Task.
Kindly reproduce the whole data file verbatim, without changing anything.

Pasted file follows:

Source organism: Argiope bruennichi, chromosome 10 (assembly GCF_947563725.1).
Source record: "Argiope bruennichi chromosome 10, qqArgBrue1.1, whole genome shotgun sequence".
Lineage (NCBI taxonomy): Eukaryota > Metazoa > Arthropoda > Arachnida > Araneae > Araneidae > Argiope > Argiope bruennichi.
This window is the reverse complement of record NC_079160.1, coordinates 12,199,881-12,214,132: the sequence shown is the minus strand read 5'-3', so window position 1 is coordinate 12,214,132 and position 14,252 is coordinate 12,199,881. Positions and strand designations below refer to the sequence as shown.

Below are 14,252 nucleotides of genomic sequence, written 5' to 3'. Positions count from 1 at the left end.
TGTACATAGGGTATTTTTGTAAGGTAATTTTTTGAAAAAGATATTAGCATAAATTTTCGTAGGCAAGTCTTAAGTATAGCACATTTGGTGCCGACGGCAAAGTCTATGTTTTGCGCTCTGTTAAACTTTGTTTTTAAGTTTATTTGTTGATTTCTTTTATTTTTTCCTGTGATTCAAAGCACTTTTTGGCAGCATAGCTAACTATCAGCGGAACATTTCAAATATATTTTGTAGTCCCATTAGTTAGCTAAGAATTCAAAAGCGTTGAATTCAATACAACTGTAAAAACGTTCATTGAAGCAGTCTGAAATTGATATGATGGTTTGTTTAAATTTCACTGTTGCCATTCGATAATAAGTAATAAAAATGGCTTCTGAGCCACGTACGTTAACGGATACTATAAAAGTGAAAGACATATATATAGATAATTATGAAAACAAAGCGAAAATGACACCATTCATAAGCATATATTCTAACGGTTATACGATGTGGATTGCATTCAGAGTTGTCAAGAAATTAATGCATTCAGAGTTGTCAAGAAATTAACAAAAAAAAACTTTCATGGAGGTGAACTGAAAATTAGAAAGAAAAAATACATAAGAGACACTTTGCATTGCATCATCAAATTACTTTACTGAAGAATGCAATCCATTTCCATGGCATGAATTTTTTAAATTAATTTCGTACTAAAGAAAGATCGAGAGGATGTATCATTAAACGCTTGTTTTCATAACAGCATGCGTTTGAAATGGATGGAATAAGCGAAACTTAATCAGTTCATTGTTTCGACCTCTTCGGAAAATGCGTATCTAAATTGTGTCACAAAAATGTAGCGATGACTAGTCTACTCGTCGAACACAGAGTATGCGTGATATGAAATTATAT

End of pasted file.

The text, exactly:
Source organism: Argiope bruennichi, chromosome 10 (assembly GCF_947563725.1).
Source record: "Argiope bruennichi chromosome 10, qqArgBrue1.1, whole genome shotgun sequence".
Lineage (NCBI taxonomy): Eukaryota > Metazoa > Arthropoda > Arachnida > Araneae > Araneidae > Argiope > Argiope bruennichi.
This window is the reverse complement of record NC_079160.1, coordinates 12,199,881-12,214,132: the sequence shown is the minus strand read 5'-3', so window position 1 is coordinate 12,214,132 and position 14,252 is coordinate 12,199,881. Positions and strand designations below refer to the sequence as shown.

Below are 14,252 nucleotides of genomic sequence, written 5' to 3'. Positions count from 1 at the left end.
TGTACATAGGGTATTTTTGTAAGGTAATTTTTTGAAAAAGATATTAGCATAAATTTTCGTAGGCAAGTCTTAAGTATAGCACATTTGGTGCCGACGGCAAAGTCTATGTTTTGCGCTCTGTTAAACTTTGTTTTTAAGTTTATTTGTTGATTTCTTTTATTTTTTCCTGTGATTCAAAGCACTTTTTGGCAGCATAGCTAACTATCAGCGGAACATTTCAAATATATTTTGTAGTCCCATTAGTTAGCTAAGAATTCAAAAGCGTTGAATTCAATACAACTGTAAAAACGTTCATTGAAGCAGTCTGAAATTGATATGATGGTTTGTTTAAATTTCACTGTTGCCATTCGATAATAAGTAATAAAAATGGCTTCTGAGCCACGTACGTTAACGGATACTATAAAAGTGAAAGACATATATATAGATAATTATGAAAACAAAGCGAAAATGACACCATTCATAAGCATATATTCTAACGGTTATACGATGTGGATTGCATTCAGAGTTGTCAAGAAATTAATGCATTCAGAGTTGTCAAGAAATTAACAAAAAAAAACTTTCATGGAGGTGAACTGAAAATTAGAAAGAAAAAATACATAAGAGACACTTTGCATTGCATCATCAAATTACTTTACTGAAGAATGCAATCCATTTCCATGGCATGAATTTTTTAAATTAATTTCGTACTAAAGAAAGATCGAGAGGATGTATCATTAAACGCTTGTTTTCATAACAGCATGCGTTTGAAATGGATGGAATAAGCGAAACTTAATCAGTTCATTGTTTCGACCTCTTCGGAAAATGCGTATCTAAATTGTGTCACAAAAATGTAGCGATGACTAGTCTACTCGTCGAACACAGAGTATGCGTGATATGAAATTATAT